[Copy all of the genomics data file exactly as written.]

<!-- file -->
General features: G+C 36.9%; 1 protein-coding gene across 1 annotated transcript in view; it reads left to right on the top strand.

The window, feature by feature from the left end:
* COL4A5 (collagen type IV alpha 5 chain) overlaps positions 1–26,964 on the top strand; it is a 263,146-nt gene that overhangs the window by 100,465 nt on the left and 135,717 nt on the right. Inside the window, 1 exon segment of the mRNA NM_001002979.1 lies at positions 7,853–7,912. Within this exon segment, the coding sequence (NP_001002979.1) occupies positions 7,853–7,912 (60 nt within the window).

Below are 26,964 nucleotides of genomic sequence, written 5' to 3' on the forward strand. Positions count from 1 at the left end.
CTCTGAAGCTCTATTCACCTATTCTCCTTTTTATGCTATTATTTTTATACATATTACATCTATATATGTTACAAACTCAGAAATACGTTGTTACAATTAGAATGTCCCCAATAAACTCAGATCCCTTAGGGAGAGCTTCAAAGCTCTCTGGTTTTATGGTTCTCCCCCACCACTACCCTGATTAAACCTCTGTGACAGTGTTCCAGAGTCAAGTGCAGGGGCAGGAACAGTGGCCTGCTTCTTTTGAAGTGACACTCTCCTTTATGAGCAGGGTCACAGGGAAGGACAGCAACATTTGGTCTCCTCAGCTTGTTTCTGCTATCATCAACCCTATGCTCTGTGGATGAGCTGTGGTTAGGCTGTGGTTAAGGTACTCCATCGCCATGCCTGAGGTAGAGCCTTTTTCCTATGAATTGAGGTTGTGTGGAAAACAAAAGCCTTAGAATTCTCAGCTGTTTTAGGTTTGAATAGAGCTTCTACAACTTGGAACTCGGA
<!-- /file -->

General features: G+C 36.9%; 1 protein-coding gene across 1 annotated transcript in view; it reads left to right on the top strand.

The window, feature by feature from the left end:
* COL4A5 (collagen type IV alpha 5 chain) overlaps positions 1–26,964 on the top strand; it is a 263,146-nt gene that overhangs the window by 100,465 nt on the left and 135,717 nt on the right. Inside the window, 1 exon segment of the mRNA NM_001002979.1 lies at positions 7,853–7,912. Within this exon segment, the coding sequence (NP_001002979.1) occupies positions 7,853–7,912 (60 nt within the window).

Below are 26,964 nucleotides of genomic sequence, written 5' to 3' on the forward strand. Positions count from 1 at the left end.
CTCTGAAGCTCTATTCACCTATTCTCCTTTTTATGCTATTATTTTTATACATATTACATCTATATATGTTACAAACTCAGAAATACGTTGTTACAATTAGAATGTCCCCAATAAACTCAGATCCCTTAGGGAGAGCTTCAAAGCTCTCTGGTTTTATGGTTCTCCCCCACCACTACCCTGATTAAACCTCTGTGACAGTGTTCCAGAGTCAAGTGCAGGGGCAGGAACAGTGGCCTGCTTCTTTTGAAGTGACACTCTCCTTTATGAGCAGGGTCACAGGGAAGGACAGCAACATTTGGTCTCCTCAGCTTGTTTCTGCTATCATCAACCCTATGCTCTGTGGATGAGCTGTGGTTAGGCTGTGGTTAAGGTACTCCATCGCCATGCCTGAGGTAGAGCCTTTTTCCTATGAATTGAGGTTGTGTGGAAAACAAAAGCCTTAGAATTCTCAGCTGTTTTAGGTTTGAATAGAGCTTCTACAACTTGGAACTCGGA